Kvitova serves up storm, Kenin endures to reach SF matchup

Petra Kvitova rained down aces to earn a 6-3, 6-3 victory over Laura Siegemund and her first semifinal spot at Roland Garros since 2012

PARIS — The rain finally held off at the French Open, so Petra Kvitova rained down aces instead.

Six of them, taking her tournament-leading tally to 24, as the two-time Wimbledon champion reached her first semifinal at Roland Garros since 2012 and first at any Grand Slam since her run to the final of the 2019 Australian Open.

Her semifinal opponent will be Sofia Kenin, the Australian Open champion who has been pushed to three sets in all but one of her five matches so far in Paris, including her 6-4, 4-6, 6-0 quarterfinal win Wednesday over fellow American Danielle Collins.

“I like winning in three sets,” said the fourth-seeded Kenin, whose only previous Grand Slam semifinal was on her way to winning at Melbourne Park. “I’m really proud of myself.”

On the other end of the easier 6-3, 6-3 victory for seventh-seeded Kvitova was Laura Siegemund, an unseeded German player in her first Grand Slam quarterfinal. The first set, especially, flashed by in a blur of left-handed serves that Siegemund couldn’t reach or capitalize on and powerful groundstrokes she had no answer to.

For Kvitova, her first return to the semifinals in eight years marks another step in her recovery from a traumatic stabbing by an intruder at her home in the Czech Republic in December 2016. All five fingers on the left had that she uses to hold her racket were injured in the knifing and doctors told her she might never be competitive again.

“It’s another miracle,” she said.

Against Kenin, Collins proved to be her own enemy, double-faulting at 0-40 to give her opponent the only break of serve in the first set and again at the start of the third set, also at 0-40, having just fought furiously in the second set to level the match at a set apiece.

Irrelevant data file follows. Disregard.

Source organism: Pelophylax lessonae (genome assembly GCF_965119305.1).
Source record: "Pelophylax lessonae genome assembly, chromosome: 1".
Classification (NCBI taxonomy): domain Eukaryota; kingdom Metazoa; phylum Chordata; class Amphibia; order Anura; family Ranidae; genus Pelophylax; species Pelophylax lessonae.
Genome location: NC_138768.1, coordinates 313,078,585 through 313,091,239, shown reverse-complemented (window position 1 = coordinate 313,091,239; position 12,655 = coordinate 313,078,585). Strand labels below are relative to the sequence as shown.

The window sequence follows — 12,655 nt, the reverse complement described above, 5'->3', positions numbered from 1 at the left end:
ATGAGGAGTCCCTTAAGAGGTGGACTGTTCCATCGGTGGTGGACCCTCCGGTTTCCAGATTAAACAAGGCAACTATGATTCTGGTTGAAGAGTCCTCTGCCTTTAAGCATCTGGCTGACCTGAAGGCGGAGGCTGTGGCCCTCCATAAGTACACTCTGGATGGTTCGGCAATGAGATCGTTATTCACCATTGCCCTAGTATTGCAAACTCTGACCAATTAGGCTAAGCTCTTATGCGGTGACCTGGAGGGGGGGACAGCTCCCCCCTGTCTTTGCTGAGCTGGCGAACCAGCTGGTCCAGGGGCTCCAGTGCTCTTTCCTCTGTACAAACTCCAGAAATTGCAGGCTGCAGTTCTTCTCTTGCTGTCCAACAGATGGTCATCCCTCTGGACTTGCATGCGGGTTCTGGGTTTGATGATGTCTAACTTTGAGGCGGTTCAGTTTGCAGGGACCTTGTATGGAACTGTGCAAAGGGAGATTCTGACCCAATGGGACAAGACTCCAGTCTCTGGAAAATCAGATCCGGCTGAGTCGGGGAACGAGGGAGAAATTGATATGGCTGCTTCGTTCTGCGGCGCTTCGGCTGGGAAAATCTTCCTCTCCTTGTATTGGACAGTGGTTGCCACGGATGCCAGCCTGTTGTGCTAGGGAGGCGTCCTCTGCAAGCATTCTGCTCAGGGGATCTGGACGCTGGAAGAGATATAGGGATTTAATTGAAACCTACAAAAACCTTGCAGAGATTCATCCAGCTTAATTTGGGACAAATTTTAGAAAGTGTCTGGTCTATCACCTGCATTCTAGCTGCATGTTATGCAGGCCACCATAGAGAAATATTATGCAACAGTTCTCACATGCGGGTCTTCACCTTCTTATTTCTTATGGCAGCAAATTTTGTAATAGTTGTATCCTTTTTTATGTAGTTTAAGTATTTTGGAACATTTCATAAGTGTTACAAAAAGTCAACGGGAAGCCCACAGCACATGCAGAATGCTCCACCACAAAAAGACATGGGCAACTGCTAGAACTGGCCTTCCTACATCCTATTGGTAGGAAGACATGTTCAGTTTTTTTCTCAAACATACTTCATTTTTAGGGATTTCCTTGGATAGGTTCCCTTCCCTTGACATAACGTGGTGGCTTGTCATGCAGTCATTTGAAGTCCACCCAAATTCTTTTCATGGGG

Collins, who’d previously not advanced beyond round two in Paris, received medical treatment as she trailed 4-0 in the final set and appeared limited in her movements.

“I was kind of praying for a miracle at the end there,” she said. “I can walk away saying that I gave it my all.”

Kvitova hit all six of her aces in the first set, in which she also never faced a break point and won 93% of the points on her first serve. Her fastest serve was clocked at 168 kph (104 mph). She brought up two set points with another ace and converted the first with a clean forehand winner.

Playing without sleeves or leggings under the pale autumn sun on Court Philippe Chatrier, Kvitova has yet to drop a set on the Paris clay.

“Right now, it’s my lucky place,” she said.

The story was unchanged at the start of the second set, with Siegemund broken again in the first game.

But glitches then started creeping into Kvitova’s game.

Back-to-back double-faults in the fourth game from the 30-year-old Czech gave Siegemund her first break point of the match.

Kvitova saved that and two others that followed. But Siegemund earned another with a forehand passing shot that sailed past Kvitova at the net and then leveled the set at 2-2 when Kvitova netted a backhand.

Then followed three erratic games in which neither player was able to hold serve and an altercation between Siegemund and the chair umpire who ruled that she had been too slow to serve.

“I know I am slow,” said Siegemund, who was given a time violation. “I’m trying my best to be faster. And I think I am also much faster than I was in the past.”

The 32-year-old Siegemund, the oldest debutant Grand Slam quarterfinalist since Norma Marsh at the 1971 Australian Open, complained of lower-back pain after she was broken in the fifth game of that topsy-turvy set and got treatment from the physio.

In the next game, another double-fault from Kvitova gifted Siegemund a break point that enabled her to level again at 3-3.

But the last three games were all one-way for Kvitova. She broke Siegemund to love in the seventh game, helped by a double-fault that brought up three break points, and then held to love to leave Siegemund facing the pressure of serving at 5-3 to stay in the match. It proved too much for her: She double-faulted on match point.

Later matches on Chatrier were two men’s quarterfinals: 13th-seeded Andrey Rublev vs. No. 5 Stefanos Tsitsipas, and top-seeded Novak Djokovic against No. 17 Pablo Carreno Busta.


Dampf reported from Rome.